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TIPO revises design examination rules

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Taiwan's IP Office (TIPO) has revised the current design examination benchmark in a bid to keep pace with the development of emerging technologies, and also to institutionalise the regulations and practices. The amendment which will take effect on November 1 2020 is substantially as follows:

1. The drawing required of a design application

The drawing of a design application should contain a sufficient number of views which are clear and complete to constitute a full disclosure of the appearance of the design. Generally, the omission of a view is allowed only when (i) two plan views are mirror-imaged or symmetrical; or (ii) the appearance of an omitted view would be evident from the other views. So long as the applicant specifies in a design description reasons for omission, the appearance of the omitted view will still be deemed to be part of the design.

Moreover, TIPO will not necessarily designate a deadline for the applicant to submit any omitted view(s); instead, the appearance of the omitted view(s) could be regarded as forming no part of the design. However, a design application will be rejected for not fulfilling the "sufficiency-of-disclosure" requirement if the ornamental features of the claimed design are not clearly or completely illustrated in the drawing on file.

2. Interior designs, and designs for immovable properties, including buildings, houses, bridges and gardens, are positively referred to in the amendment as patent eligible.

3. Divisional filings

According to the current examination benchmark (before amendment), it is not permissible to file a divisional application directed to the non-claimed portion of a design application (original design application) in case only one single article is illustrated in the drawing of the original design application without any showing that the claimed design is applicable to multiple articles.

The amendment will relax this restriction so that a divisional application can be filed for any design which has full support from and does not extend beyond the content of the original design application. The following exemplified divisional applications are all acceptable to TIPO according to the amendment:

1) A divisional application for a design disclosed in the referential drawing of the original design application


2) A divisional application for a component clearly illustrated in the drawing of the original design application


3) A divisional application claiming a scope different from that of the original design if it has full support from the disclosure of the original design application


4. Articles to which a graphic image design can be applied shall include "computer software product"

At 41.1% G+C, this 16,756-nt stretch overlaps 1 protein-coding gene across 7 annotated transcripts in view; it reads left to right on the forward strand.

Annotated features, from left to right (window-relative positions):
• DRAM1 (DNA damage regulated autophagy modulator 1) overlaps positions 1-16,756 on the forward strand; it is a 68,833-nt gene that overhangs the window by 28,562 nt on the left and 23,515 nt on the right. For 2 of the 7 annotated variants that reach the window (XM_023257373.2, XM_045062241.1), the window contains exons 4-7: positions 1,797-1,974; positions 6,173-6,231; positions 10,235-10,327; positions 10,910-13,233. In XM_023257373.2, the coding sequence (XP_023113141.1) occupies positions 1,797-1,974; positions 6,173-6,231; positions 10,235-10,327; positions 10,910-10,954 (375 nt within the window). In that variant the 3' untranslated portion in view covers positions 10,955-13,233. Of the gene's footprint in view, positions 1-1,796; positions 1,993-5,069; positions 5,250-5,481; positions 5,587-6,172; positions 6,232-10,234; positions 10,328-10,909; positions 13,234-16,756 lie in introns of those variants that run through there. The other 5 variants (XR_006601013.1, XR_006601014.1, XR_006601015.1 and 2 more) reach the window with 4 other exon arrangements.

According to the current examination benchmark (before amendment), articles to which graphic image designs (including computer-generated icons (CGIs) and graphical user interfaces (GUIs)) can be applied only include "screen", "monitor", "display panel" or other display devices. Parallel to information technology, images generated by using projectors or virtual reality technology should no longer be excluded from design protection, especially when most image infringers are not hardware manufacturers but computer software producers. Thus, the amendment sets out the following:

1) CGIs and GUIs are re-defined as two-dimensional or three-dimensional virtual graphics generated by computer software products and displayed or projected through a variety of electronic devices.

2) Articles to which a graphic image design can be applied shall include "computer software product" and acceptable titles of such designs are the following: computer software generated "icons", "graphical user interfaces," "operation menus" and "display screens", to name just a few.

If a "computer software product" is included in the above manner in the title of an application for a graphic image design, in lieu of a specific electronic product, all identical or similar graphic image designs applied to electronic information products will be included in the search for "similarity test." On the other hand, identical or similar designs or patterns on physical items will be excluded from the search.

For instance, if a graphic image design application entitled "a computer software generated icon" is filed, during examination, all prior design patents/applications for "icons on the control console of washing machine," "icons on TV" and so on so forth will be included in the search. This is not the case if the prior designs located are, for instance, "graphics or patterns on wrapping paper or fabrics," or "graphics on physical buttons of mobile phones."

If a graphic image design application entitled "a mobile phone icon" is filed, prior designs for "icons on the control console of washing machine" "icons on TV" etc. will all be excluded from the search.

3) In the drawing of an application for a graphic design, there is no need to illustrate the carrier, such as "screen," "display" or "display panel" with a dashed line so as to show that it is a non-claimed portion of the design. On the other hand, a dashed line can be used to illustrate the non-claimed portion of a graphic image design.

If a graphic image design is formed by multiple separable units, or if it is necessary to clearly illustrate in the drawing what is claimed in a graphic image design application so as to avoid confusion, a boundary line drawn in a dashed or other broken line must be shown in the drawing.

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